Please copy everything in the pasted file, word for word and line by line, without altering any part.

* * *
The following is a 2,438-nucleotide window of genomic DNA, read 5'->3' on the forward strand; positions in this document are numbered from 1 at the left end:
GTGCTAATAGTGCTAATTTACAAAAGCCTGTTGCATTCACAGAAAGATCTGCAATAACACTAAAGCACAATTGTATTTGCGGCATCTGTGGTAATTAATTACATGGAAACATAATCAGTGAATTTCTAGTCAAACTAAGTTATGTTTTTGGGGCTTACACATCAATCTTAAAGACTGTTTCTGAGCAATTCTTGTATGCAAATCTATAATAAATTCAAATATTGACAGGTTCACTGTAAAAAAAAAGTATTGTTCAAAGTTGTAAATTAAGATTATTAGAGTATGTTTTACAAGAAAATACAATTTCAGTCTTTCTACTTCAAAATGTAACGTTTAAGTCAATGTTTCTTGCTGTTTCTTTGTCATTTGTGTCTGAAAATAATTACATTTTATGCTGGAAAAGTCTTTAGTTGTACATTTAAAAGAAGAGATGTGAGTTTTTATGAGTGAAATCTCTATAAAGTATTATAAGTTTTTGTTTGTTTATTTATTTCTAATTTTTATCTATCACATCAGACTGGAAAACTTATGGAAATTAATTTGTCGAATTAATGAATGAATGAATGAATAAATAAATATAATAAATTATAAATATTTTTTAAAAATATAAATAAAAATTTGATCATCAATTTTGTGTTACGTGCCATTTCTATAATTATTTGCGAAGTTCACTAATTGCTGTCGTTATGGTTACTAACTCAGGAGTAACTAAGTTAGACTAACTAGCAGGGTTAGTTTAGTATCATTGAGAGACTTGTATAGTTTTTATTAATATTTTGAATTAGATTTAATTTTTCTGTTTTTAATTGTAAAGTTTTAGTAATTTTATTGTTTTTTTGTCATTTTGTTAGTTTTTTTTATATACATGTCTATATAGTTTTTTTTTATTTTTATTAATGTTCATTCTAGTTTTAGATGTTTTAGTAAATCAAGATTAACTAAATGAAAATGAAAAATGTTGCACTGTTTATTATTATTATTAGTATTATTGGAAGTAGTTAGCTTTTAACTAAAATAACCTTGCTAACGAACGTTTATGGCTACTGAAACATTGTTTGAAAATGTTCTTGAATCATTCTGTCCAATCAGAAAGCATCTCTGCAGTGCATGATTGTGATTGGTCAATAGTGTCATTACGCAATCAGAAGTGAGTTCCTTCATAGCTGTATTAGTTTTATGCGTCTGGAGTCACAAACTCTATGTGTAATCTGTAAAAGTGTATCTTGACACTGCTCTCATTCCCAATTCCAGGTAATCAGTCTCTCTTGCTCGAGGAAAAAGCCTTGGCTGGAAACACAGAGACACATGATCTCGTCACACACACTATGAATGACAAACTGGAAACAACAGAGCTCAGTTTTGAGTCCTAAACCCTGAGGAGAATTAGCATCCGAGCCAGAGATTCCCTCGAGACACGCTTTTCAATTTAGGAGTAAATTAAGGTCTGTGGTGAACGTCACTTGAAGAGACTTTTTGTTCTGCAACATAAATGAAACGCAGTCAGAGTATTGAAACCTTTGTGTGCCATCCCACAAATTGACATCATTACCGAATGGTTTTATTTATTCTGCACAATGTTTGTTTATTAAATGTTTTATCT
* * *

The following is a 2,438-nucleotide window of genomic DNA, read 5'->3' on the forward strand; positions in this document are numbered from 1 at the left end:
GTGCTAATAGTGCTAATTTACAAAAGCCTGTTGCATTCACAGAAAGATCTGCAATAACACTAAAGCACAATTGTATTTGCGGCATCTGTGGTAATTAATTACATGGAAACATAATCAGTGAATTTCTAGTCAAACTAAGTTATGTTTTTGGGGCTTACACATCAATCTTAAAGACTGTTTCTGAGCAATTCTTGTATGCAAATCTATAATAAATTCAAATATTGACAGGTTCACTGTAAAAAAAAAGTATTGTTCAAAGTTGTAAATTAAGATTATTAGAGTATGTTTTACAAGAAAATACAATTTCAGTCTTTCTACTTCAAAATGTAACGTTTAAGTCAATGTTTCTTGCTGTTTCTTTGTCATTTGTGTCTGAAAATAATTACATTTTATGCTGGAAAAGTCTTTAGTTGTACATTTAAAAGAAGAGATGTGAGTTTTTATGAGTGAAATCTCTATAAAGTATTATAAGTTTTTGTTTGTTTATTTATTTCTAATTTTTATCTATCACATCAGACTGGAAAACTTATGGAAATTAATTTGTCGAATTAATGAATGAATGAATGAATAAATAAATATAATAAATTATAAATATTTTTTAAAAATATAAATAAAAATTTGATCATCAATTTTGTGTTACGTGCCATTTCTATAATTATTTGCGAAGTTCACTAATTGCTGTCGTTATGGTTACTAACTCAGGAGTAACTAAGTTAGACTAACTAGCAGGGTTAGTTTAGTATCATTGAGAGACTTGTATAGTTTTTATTAATATTTTGAATTAGATTTAATTTTTCTGTTTTTAATTGTAAAGTTTTAGTAATTTTATTGTTTTTTTGTCATTTTGTTAGTTTTTTTTATATACATGTCTATATAGTTTTTTTTTATTTTTATTAATGTTCATTCTAGTTTTAGATGTTTTAGTAAATCAAGATTAACTAAATGAAAATGAAAAATGTTGCACTGTTTATTATTATTATTAGTATTATTGGAAGTAGTTAGCTTTTAACTAAAATAACCTTGCTAACGAACGTTTATGGCTACTGAAACATTGTTTGAAAATGTTCTTGAATCATTCTGTCCAATCAGAAAGCATCTCTGCAGTGCATGATTGTGATTGGTCAATAGTGTCATTACGCAATCAGAAGTGAGTTCCTTCATAGCTGTATTAGTTTTATGCGTCTGGAGTCACAAACTCTATGTGTAATCTGTAAAAGTGTATCTTGACACTGCTCTCATTCCCAATTCCAGGTAATCAGTCTCTCTTGCTCGAGGAAAAAGCCTTGGCTGGAAACACAGAGACACATGATCTCGTCACACACACTATGAATGACAAACTGGAAACAACAGAGCTCAGTTTTGAGTCCTAAACCCTGAGGAGAATTAGCATCCGAGCCAGAGATTCCCTCGAGACACGCTTTTCAATTTAGGAGTAAATTAAGGTCTGTGGTGAACGTCACTTGAAGAGACTTTTTGTTCTGCAACATAAATGAAACGCAGTCAGAGTATTGAAACCTTTGTGTGCCATCCCACAAATTGACATCATTACCGAATGGTTTTATTTATTCTGCACAATGTTTGTTTATTAAATGTTTTATCT